Ford's tenure as the first lady was also marked by her frankness in discussing her personal life, including her breast cancer diagnosis, which, the First Ladies Library notes, reportedly inspired tens of thousands of women to get mammograms.
Ford's successor as first lady, Rosalynn Carter, played an active political role in her husband Jimmy Carter's presidency. Carter attended Cabinet and National Security Council meetings and served as a liaison between the president and the American public. In June 1977, Carter made a diplomatic visit to Jamaica and countries throughout South America as the president's personal representative, where she held meetings with policy leaders.
Carter was also a staunch advocate for mental health, and served as the Active Honorary Chair of the President's Commission on Mental Health during her husband's presidency. After leaving the White House, Carter created the Carter Center's Mental Health Task Force and has served as the chair of both that organization and the International Committee of Women Leaders for Mental Health. Carter also established the annual Rosalynn Carter Symposium on Mental Health Policy, which brings together leaders of national mental health organizations.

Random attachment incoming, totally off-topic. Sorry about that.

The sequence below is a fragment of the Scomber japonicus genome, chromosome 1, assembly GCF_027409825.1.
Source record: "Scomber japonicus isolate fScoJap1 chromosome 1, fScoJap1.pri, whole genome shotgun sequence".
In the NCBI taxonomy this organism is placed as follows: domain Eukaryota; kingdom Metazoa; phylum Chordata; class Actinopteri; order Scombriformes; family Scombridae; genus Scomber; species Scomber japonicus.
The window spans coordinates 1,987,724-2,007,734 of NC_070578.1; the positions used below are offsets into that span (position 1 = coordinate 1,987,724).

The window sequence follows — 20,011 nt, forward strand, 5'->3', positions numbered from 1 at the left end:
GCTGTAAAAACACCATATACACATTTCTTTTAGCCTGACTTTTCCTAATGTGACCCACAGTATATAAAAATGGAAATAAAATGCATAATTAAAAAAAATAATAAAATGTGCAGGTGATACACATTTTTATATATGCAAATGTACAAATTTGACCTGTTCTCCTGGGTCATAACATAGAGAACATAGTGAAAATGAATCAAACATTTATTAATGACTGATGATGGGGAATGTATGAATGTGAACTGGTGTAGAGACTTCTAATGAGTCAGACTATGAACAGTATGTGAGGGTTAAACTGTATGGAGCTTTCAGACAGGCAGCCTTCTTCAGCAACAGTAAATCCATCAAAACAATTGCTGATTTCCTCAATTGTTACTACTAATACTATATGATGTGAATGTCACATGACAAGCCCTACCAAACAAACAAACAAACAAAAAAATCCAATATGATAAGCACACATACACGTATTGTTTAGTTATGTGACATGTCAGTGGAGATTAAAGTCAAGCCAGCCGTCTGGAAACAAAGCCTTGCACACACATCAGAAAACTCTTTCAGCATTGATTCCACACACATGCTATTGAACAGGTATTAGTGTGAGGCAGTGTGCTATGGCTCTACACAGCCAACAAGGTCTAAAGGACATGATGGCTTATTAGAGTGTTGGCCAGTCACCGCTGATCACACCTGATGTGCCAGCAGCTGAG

In addition to serving as Secretary of State and becoming the first female presidential candidate for a major party, Hillary Clinton has a long list of accomplishments in her continued activism for women's and children's rights. As first lady, Clinton helped to establish the Children's Health Insurance Program and Department of Justice's Office on Violence Against Women, as well as led the U.S. delegation at the United Nations Fourth World Conference on Women, where she proclaimed in a speech that "women's rights are human rights."
Outside of her White House tenure, Clinton served as an attorney for the Children's Defense Fund and the congressional committee that investigated Richard Nixon's impeachment, as well as co-founded the Arkansas Advocates for Children and Families organization.
Michelle Obama was already an accomplished lawyer and community leader prior to her time in the White House. During her time as first lady, Obama most notably tackled the issue of child obesity by working to transform school lunches, make healthy food more accessible and transform nutrition labels.